Anyway, those are our new rules for the season here in the US. Good luck to all of you, and let me know your thoughts on this.



The Benefits of Fencing

Epee, foil and saber at Houston Sword Sports

We all have a lot of things competing for our time. Work, family, friends, school, hobbies, pets… The list goes on. A common refrain from those who would like to try fencing is there is no time for it. While I can sympathize with that – my schedule is as maxed out as the rest – I’d like to make the case that some of your precious free time should be spent fencing.

An easy reason to try fencing is that it’s fun, although I’m sure many of the things you do are – why do workouts or hobbies that don’t bring joy after all, right? But more than that, let me make the case that fencing has so much more to offer than the occasional bruise or blister.

1. An individual sport with a team element.

Fencing is at its heart a positional game like chess that you play with swords. Learning the stance, movements, and actions needed to be an Olympian is easy. Honing them to become proficient enough to win some matches takes focus, self-discipline, and practice.

As an individual sport, you can set your own goals. How far you progress is up to you. You make the effort to learn and develop, you are the one who plays with new tactics, and you are the one who ultimately succeeds at your goals. The support network of your club mates forms a team that helps you through this. We all fence together and give one another feedback – if my teammates become stronger, so will I. There’s also great emotional support to help with plateaus and valleys as you learn to fence.

2. All the essential elements of physical exercise.

Fitness is divided into 4 broad components:

Muscular endurance – the ability to maintain a high level of performance over time. This includes aerobic (using oxygen) conditioning which fencing trains by getting on strip and fencing someone for an extended period, and anaerobic (not using oxygen) conditioning which is periods of intense activity followed by a recovery period in the flurry of activity leading to the touch. Both are important to your overall health and wellbeing.

Muscular strength/power – how much weight you can lift and how explosively you can push it. The rapid changes in direction of the anaerobic conditioning part of fencing leads to a stronger set of leg and core muscles. We are purported to have some of the best glutes in sports…

Balance – those rapid changes of direction also improve your balance. working for the touch forces us to learn new and interesting ways to move our bodies. Our pride gets us to develop the balance to not fall on our faces when we do it. This improves our coordination – the more balanced and grounded you feel, the easier it is to do fine motor tasks like scoring a point.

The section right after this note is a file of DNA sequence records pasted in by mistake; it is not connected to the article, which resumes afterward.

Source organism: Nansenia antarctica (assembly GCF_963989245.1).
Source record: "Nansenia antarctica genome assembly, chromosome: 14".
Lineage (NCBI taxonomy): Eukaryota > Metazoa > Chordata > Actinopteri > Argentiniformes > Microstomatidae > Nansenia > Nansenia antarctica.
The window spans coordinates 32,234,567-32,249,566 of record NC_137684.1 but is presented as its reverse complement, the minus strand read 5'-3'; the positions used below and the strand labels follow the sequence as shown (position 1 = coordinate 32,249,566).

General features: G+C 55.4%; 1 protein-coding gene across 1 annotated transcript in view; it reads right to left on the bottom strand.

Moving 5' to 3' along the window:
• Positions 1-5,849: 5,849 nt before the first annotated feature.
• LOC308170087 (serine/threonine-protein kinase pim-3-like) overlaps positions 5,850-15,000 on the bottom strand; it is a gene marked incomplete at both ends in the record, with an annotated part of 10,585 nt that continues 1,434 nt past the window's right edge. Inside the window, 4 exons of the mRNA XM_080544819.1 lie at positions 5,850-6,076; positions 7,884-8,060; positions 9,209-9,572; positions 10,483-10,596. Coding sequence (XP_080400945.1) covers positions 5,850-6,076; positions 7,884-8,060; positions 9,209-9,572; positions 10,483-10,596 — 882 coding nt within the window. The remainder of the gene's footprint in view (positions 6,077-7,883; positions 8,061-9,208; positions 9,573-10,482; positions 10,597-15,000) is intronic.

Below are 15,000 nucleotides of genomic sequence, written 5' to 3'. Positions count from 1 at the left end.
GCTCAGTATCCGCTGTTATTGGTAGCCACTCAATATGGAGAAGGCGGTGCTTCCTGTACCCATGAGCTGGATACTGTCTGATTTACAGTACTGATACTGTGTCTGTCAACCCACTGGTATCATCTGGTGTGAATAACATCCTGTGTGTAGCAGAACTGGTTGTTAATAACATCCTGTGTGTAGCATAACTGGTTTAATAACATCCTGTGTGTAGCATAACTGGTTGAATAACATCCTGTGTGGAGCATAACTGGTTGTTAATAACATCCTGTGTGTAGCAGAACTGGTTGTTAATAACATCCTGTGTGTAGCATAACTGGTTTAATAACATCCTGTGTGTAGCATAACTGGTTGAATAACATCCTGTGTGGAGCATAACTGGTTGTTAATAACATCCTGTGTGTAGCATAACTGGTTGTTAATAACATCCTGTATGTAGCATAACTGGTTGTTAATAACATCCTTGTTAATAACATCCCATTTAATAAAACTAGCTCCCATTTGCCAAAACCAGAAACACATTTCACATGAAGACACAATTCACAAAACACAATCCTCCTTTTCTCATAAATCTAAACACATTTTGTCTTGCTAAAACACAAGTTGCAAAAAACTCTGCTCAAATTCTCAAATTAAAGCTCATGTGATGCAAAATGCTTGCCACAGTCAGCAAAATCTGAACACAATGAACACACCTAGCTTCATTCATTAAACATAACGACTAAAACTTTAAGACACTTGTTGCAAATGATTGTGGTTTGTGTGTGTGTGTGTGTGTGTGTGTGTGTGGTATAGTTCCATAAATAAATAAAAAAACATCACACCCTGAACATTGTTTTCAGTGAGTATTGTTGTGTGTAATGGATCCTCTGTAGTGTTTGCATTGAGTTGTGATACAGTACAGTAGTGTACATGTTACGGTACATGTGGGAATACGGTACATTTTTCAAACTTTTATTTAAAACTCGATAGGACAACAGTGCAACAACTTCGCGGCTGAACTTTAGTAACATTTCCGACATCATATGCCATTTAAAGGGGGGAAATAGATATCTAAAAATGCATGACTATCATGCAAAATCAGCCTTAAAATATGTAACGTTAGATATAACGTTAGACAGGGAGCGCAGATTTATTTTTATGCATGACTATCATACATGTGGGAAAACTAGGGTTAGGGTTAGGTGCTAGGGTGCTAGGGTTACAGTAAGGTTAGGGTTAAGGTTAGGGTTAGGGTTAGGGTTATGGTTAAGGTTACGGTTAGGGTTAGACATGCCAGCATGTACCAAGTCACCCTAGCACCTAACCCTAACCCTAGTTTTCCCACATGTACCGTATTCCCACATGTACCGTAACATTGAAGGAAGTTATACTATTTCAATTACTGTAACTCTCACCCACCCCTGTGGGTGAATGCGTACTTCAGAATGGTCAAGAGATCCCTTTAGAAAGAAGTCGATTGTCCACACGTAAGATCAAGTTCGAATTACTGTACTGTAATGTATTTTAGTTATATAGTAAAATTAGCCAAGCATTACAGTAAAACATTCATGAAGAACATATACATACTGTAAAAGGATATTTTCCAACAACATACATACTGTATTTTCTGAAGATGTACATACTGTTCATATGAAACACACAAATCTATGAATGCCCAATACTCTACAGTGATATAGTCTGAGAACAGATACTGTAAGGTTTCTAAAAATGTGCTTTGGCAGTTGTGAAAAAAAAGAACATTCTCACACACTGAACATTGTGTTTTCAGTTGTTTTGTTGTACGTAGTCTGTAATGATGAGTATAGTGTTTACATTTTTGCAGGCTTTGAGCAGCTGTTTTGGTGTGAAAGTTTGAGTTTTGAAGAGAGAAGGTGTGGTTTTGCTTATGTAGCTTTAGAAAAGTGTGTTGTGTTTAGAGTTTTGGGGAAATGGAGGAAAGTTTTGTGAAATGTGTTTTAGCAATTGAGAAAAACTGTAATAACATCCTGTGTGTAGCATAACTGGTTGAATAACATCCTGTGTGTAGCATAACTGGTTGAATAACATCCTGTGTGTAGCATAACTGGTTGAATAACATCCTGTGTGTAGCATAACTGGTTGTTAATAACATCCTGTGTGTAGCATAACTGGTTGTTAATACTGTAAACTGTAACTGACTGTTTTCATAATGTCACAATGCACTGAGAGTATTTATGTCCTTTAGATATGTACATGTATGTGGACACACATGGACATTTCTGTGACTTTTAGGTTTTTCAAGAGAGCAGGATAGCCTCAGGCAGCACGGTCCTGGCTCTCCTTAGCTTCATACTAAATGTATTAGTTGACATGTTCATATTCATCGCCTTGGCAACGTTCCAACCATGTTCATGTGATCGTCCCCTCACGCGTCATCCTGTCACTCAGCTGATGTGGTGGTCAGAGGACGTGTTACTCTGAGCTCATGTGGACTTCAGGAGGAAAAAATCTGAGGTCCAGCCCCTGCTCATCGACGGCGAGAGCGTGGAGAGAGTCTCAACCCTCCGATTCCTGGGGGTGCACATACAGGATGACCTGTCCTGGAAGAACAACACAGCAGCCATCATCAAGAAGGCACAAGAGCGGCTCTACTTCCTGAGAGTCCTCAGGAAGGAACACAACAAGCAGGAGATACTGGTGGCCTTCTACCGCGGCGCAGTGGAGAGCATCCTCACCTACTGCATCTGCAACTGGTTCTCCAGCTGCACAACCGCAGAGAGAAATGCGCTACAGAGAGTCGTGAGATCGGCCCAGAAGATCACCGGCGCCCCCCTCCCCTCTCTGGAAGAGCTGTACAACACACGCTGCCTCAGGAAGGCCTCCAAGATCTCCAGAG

Flexibility – reaching that little bit more for the point or twisting to your utmost to avoid your opponent’s blade. Fencers become pretty flexible in more than just their mental abilities. Most people have done fencing lunges to stretch out for other sports. There’s a reason for that.

Fencing blends all these into one workout for the body and the mind, bringing us to…

3. Mental stimulation.

The brain is like a muscle in that the more it’s challenged, the stronger it becomes. Fencing is a puzzle – how do I hit and not be hit? Is my opponent laying a trap, or making a mistake? Am I really doing what I think I’m doing (it’s surprising how often this isn’t the case)?

Fencing is so great for mental stimulation that scientists have used fencers to study the way that “open-skill sports” (that is, sports where you react to an opponent) affect the brain’s ability to process information (source). We all get a little slower as we age, but one study found that fencers don’t get slower as fast – and middle-aged fencers have better accuracy, which is a pretty good tradeoff (source 1source 2 ). Fencing is a great two-fer, since it improves your health both physically and mentally.

4. Finesse, not strength.

Most martial arts will give you some version of the elements above, but the difference between fencing and most martial arts is that our sport is based on finesse rather than strength. You don’t have to hit very hard at all to score a touch in fencing. Most martial arts have you stand with your dominant foot in back, which grounds you and gives power to your attacks. In fencing we stand with the dominant foot in front, which makes us more nimble and allows for light, fast attacks.

What this means is that fencing appeals to people who’ve tried a lot of sports and not yet found their niche. Emphasizing quick, light touches instead of power means that kids who weren’t the biggest or the strongest can compete on an equal footing. You don’t even have to be very fast, if you’re sneaky and have good timing.


Have all these benefits made you think you should carve some time into your schedule and give fencing a try? Great, now’s your chance! We are holding free introduction to fencing classes on September 2 and 3. If you can’t make those, your first class at the Bellaire rec is always free. Sign up for a free class or email for more information.